Novartis Pharmaceuticals Canada Inc. v. Canada (Attorney General)
Drug: TOBI® PODHALER (Tobramycin)
This is a case relating to the refusal by the Minister of Health (the “Minister”) to list a patent on the Patent Register. The Court dismissed the application.
The Court described the product in question: “Tobi Podhaler consists of a medicinal and a non medicinal component: the medicinal component consists of a capsule dosage form providing a dry powder formulation which contains the active ingredient tobramycin (an amino-glycoside antibiotic), intended for oral inhalation with the help of the Podhaler inhalation device (the non medicinal component).” The Court described the patent in question: “Of importance to the matter at bar, the ‘819 patent includes claims for the use of a bioactive agent in the manufacture of a medicament for pulmonary delivery, comprising a plurality of perforated microstructures and administered by an inhalation device (claims 1 to 11) and claims for a perforated microstructure powder comprising a bioactive agent (claims 41 to 50 and 59 to 68), as well as claims of an inhalation system for pulmonary administration of a bioactive agent to the patient (claims 51 to 58).”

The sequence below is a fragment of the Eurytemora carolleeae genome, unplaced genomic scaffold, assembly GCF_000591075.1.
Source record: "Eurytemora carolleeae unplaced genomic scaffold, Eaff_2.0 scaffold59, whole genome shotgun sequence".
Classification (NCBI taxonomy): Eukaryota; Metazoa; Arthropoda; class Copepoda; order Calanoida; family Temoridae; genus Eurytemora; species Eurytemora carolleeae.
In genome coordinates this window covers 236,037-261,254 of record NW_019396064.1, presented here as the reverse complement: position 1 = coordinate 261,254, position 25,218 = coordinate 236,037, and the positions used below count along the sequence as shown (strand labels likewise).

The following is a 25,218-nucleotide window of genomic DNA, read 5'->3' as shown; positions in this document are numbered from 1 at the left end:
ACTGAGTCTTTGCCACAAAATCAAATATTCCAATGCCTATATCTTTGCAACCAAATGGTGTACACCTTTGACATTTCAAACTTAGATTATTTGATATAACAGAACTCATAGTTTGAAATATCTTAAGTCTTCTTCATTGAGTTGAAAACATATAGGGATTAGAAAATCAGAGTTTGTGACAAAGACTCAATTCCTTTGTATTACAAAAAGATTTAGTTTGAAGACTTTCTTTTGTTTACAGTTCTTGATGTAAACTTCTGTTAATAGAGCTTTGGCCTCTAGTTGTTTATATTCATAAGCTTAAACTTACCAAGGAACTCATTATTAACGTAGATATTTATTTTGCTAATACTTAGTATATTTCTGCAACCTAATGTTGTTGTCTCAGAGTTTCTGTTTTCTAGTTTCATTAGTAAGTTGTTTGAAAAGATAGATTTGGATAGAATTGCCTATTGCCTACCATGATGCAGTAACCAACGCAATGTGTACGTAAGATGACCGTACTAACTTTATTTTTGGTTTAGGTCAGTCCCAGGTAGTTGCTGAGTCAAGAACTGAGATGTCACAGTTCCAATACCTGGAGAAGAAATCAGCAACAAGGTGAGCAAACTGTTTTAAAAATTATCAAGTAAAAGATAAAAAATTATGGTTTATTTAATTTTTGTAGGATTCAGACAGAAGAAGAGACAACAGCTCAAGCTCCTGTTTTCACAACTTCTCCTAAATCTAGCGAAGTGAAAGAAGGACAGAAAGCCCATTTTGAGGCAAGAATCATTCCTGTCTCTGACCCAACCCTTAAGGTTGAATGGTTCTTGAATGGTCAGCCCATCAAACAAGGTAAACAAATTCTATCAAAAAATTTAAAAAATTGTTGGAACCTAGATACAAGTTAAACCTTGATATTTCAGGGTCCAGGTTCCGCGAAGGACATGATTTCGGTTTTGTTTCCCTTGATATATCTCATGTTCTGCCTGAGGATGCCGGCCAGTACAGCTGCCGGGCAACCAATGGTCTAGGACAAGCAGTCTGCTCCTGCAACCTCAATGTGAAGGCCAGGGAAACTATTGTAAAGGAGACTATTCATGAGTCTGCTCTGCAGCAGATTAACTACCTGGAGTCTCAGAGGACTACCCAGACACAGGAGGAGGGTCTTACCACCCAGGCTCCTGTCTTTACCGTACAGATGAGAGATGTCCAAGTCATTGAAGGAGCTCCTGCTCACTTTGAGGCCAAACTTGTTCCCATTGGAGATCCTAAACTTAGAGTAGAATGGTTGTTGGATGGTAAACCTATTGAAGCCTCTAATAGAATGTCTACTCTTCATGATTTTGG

The sole issue to be determined by the Court was whether the Minister erred in requiring the patent claims to explicitly mention the medicinal ingredient in order to be eligible for listing. The Court found the Minister’s construction of the relevant claims of the patent and the relevant provisions of the NOC Regulations to be correct in law.
The Court construed the claims to dosage forms in the patent to be generally directed to an improved delivery system. The approved dosage form was found to be the inhalation delivery system as a whole, and not the individual parts. Finally, the Court found that a “rather high threshold of specificity in the formulation claims is required for a patent to be eligible for listing”. The Court ultimately found that the Minister was correct in finding that none of the claims of the patent contain the approved medicinal ingredient tobramycin.